As we predicted over 12 months ago, and as we’ve discussed several times in 2020, attacks that exploit the move to Work From Home/Remote Users are on the rise. The CISA (Cybersecurity & Infrastructure Security Agency) recently issued a report about new and trending attacks that exploit the remote user environment. The move to remote work has also accelerated the migration to cloud based computing which has led to a similar rise in the exploitation of those services. What kind of attacks are they, and how can you protect yourself from them?
Which Remote Worker Hacks Are Rising?
The easiest way to descript which remote worker hacks are rising is that they generally exploit “poor cyber hygiene practices within a victims’ cloud services configuration.” And while that’s quite vague, the exploits are what you might expect:
Remote Worker Phishing
Phishing hacks, where counterfeit emails carrying harmful documents, code or links are made to look legitimate. With the rise of remote work, these emails are increasingly made to look like cloud service logins and “secure” messages from the company that require a login to view.
If the remote worker doesn’t detect the email as phishing and attempts to log into the fake site, the credentials are stolen and in turn used by the "threat actors" (a technical term for the bad guys or cyber criminals) to log into the resource, where they can do a variety of different kinds of damage.
Brute Force Login Attempts
When workers left the office and began to work remotely, some companies didn’t take adequate precautions to secure their networks. The CISA cited one case where the organization placed their Terminal Server access point on the internet without configuring it so that it could only be accessed through the company’s VPN (Virtual Private Network). The result was that the login screens were visible to anyone on the Internet, making it possible for Threat Actors to repeatedly attempt to break into the system.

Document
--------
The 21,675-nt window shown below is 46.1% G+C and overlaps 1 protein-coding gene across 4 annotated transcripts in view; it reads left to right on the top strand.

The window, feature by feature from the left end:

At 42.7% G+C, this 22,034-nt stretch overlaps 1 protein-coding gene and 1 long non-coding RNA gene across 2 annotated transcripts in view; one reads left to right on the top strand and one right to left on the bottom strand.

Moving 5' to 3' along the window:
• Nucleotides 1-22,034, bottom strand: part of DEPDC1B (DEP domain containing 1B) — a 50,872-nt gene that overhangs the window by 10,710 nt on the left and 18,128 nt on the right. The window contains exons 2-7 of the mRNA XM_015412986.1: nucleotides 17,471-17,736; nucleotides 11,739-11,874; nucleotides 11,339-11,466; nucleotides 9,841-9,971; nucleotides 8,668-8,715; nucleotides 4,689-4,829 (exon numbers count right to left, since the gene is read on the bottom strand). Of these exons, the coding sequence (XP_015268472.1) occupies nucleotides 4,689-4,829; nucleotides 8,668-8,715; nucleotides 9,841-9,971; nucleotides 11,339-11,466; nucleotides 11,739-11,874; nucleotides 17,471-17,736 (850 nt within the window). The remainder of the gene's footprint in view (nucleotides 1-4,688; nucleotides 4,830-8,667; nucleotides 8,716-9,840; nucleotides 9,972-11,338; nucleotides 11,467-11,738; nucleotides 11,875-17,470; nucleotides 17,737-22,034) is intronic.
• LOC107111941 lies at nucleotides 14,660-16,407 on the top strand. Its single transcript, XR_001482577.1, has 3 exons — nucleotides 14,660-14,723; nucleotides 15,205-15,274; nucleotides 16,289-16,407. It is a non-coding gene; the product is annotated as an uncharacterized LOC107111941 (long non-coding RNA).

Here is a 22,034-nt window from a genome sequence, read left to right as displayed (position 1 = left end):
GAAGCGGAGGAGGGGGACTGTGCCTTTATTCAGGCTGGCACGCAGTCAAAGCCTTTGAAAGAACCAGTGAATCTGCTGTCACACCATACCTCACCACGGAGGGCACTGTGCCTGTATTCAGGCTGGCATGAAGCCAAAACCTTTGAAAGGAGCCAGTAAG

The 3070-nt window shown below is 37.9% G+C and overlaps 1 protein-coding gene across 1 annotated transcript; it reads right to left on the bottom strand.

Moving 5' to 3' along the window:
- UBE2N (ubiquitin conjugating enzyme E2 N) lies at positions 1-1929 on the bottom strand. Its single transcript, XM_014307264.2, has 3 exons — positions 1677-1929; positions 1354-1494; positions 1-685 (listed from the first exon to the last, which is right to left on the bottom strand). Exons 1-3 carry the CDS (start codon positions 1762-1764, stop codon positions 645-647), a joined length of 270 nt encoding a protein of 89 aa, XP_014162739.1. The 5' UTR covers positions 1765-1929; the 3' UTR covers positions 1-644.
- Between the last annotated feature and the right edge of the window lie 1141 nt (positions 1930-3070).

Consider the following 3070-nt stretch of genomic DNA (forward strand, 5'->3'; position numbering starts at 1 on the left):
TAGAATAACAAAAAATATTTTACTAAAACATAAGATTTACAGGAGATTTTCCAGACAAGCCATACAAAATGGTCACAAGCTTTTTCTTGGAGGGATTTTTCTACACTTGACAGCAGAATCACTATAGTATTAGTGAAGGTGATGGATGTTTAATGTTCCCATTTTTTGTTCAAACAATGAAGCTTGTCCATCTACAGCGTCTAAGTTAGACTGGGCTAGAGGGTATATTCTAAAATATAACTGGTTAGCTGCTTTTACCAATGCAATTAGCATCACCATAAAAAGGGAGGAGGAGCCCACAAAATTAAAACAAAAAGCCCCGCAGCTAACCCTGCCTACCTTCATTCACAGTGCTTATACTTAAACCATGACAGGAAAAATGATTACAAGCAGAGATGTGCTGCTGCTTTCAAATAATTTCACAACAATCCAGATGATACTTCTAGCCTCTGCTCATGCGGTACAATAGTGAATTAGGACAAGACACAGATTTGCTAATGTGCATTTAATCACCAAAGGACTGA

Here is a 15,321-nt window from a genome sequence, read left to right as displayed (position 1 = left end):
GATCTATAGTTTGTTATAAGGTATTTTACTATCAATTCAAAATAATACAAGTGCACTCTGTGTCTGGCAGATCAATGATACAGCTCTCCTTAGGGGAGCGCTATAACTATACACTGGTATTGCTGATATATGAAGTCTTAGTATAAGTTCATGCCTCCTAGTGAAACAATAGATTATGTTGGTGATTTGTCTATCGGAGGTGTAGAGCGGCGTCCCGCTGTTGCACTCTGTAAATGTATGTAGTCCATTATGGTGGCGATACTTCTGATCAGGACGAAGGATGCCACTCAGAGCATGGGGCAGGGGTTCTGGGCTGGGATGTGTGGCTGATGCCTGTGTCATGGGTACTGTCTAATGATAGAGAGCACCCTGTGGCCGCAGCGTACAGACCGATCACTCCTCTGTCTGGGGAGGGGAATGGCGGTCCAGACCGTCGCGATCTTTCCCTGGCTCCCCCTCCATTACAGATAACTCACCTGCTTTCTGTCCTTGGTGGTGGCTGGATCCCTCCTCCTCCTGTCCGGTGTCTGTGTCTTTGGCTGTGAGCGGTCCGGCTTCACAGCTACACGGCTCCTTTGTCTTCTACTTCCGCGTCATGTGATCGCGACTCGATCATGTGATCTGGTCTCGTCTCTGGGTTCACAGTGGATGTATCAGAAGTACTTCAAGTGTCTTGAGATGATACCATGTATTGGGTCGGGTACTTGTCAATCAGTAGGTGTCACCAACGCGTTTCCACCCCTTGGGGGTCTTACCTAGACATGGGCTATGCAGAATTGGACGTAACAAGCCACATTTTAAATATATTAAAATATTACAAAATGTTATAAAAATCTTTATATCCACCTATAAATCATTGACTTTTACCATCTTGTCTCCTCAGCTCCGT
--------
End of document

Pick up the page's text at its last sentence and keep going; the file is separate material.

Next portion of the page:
We have not previously discussed this exploit on these pages before. In this scenario, a remote worker may have set up forwarding rules on their organizational email account so that mail was sent to their personal email accounts. The rules were modified by the Threat Actors to send the emails to their own email accounts, giving them copies of confidential information contained in those emails.
These same methods could be used by Threat Actors to forward all email to that user, or to implement search filters so that all mail containing certain keywords (ie account information, login credentials, etc), giving the Threat Actors access to virtually any organizational information they wish to receive.
How To Guard Against Remote Worker Hacks
The short version of this story, and those we repeatedly report on in this space, is that there is no end to the creativity of Threat Actors who want to breach a system more than the organization wants to protect that same system. As a result, the CISA published a list of 21 recommendations for helping to protect organizations from these Remote Worker Hacks and others. Among them...
Multi-Factor Authentication (MFA)